TRENTON – Citing an “imminent peril” if there is no black bear hunt, state wildlife regulators on Tuesday approved an emergency rule that would allow a hunt next month. But Governor Phil Murphy, who is expected to sign, remains opposed.
The reason there is no bear hunt on the calendar yet, despite the Fish and Game Council’s recommendation in March, is that DEP Commissioner Shawn LaTourette has not acted on the plan. bear management. Without approval, there can be no hunting.
Murphy said as a gubernatorial candidate four years ago that he opposed the bear hunt, but a bear hunt has been carried out – but not on state land – until this year under a management plan he inherited and which was approved while Governor Chris Christie was in office. . This plan expired earlier this year.
âGov. Murphy and the Department of Environmental Protection are committed to implementing non-lethal strategies to manage the bear population in New Jersey, âspokesman Alex Altman said.
The state budget includes $ 1.5 million for non-lethal approaches to managing the bear population, said Dave Golden, director of the state’s Fisheries and Wildlife Division.
âThis was requested by DEP Commissioner, Commissioner Shawn LaTourette, and in line with the governor’s ideas on black bear management since taking office in that it is possible to manage a black bear population by the absence of hunting. , even a growing population of black bears, âGolden said.
Unanimous, but not in disagreement?
The Fish and Game Council voted unanimously in favor of a state of emergency, and a number of members made it clear their preference for hunting throughout the meeting, noting the damage to crops and d other concerns. But board chairman Frank Virgilio said it was not an opposing vote.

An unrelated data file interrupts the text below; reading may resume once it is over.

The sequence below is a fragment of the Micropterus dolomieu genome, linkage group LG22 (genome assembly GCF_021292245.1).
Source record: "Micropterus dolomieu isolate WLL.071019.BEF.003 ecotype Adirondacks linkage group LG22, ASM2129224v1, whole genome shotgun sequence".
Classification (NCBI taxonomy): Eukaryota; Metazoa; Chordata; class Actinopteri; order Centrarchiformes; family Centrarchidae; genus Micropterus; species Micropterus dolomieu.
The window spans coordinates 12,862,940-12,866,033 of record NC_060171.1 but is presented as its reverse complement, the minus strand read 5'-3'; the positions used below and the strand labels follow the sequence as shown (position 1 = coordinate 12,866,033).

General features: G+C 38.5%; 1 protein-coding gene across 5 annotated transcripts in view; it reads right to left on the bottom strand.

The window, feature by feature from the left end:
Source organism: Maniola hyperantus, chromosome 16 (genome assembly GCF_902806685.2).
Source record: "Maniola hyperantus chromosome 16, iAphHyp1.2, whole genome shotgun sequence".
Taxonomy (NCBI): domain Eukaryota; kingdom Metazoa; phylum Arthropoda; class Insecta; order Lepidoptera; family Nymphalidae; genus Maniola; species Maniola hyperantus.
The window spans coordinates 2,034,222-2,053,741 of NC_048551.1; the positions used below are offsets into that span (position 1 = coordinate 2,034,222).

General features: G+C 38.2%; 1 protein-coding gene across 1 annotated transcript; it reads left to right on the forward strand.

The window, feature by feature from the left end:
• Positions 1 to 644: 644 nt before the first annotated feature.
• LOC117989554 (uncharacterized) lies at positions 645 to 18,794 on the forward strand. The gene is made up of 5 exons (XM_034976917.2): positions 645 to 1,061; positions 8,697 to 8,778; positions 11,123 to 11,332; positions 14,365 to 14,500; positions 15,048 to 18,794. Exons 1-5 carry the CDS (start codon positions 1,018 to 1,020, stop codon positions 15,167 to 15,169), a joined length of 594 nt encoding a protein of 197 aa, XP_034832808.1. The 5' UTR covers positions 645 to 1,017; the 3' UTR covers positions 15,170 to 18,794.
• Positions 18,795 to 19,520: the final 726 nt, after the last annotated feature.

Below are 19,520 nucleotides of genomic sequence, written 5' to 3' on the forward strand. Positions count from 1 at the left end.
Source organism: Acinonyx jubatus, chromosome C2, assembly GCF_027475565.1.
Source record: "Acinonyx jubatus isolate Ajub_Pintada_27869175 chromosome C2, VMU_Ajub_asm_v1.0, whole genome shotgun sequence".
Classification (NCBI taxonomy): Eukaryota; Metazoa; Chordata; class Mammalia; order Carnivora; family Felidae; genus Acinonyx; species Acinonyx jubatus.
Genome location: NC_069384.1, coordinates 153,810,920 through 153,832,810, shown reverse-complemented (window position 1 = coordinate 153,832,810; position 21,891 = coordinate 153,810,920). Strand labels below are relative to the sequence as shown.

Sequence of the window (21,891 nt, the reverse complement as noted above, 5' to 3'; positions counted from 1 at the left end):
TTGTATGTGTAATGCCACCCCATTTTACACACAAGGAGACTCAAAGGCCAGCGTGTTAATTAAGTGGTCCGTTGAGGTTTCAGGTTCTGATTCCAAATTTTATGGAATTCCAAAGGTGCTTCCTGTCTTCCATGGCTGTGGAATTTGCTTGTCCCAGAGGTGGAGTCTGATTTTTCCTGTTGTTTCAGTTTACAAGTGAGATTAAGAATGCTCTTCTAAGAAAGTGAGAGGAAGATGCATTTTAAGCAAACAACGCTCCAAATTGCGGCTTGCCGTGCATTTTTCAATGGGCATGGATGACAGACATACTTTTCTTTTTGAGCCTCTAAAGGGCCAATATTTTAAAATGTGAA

“The Council is not at odds with the policy that the governor and the commissioner’s office are proposing,” said Virgilio. âIt is the responsibility of the board, both under the Supreme Court decision and statutory requirements, that the board provide all of the tools in the toolbox to the commissioner and governor for decision making. This emergency rule is one more tool in the toolbox.
Council member Rick Lathrop said the state of emergency is necessary because of “concerns about the imminent danger to public health, safety and welfare.”
âNo speculation is needed as to where the New Jersey bear population is going because we’ve been there before,â Lathrop said. âAs we reduce the amount of hunting, we can see that the population is increasing. As we increase the number of hunts, the population decreases – still supporting the population but keeping it at a more manageable level. “
Lathrop said the bear population is estimated at 3,158 now and is expected to exceed 4,000 if there is no hunting. He said when hunts were suspended from 2005 to 2009, the bear population and the number of incidents reported by people doubled.
âNonlethal is not so much the management of the bear population, but rather the management or control of human behavior,â he said. “And so, it’s useful but it’s really not enough because the bear population in New Jersey is expected to increase.”
Not the last word
Golden said the hunt still couldn’t take place unless LaTourette approves the overall management plan. It would also require Murphy’s approval to proceed with an emergency rule, as it would shorten the normal rule-making time frame, he said.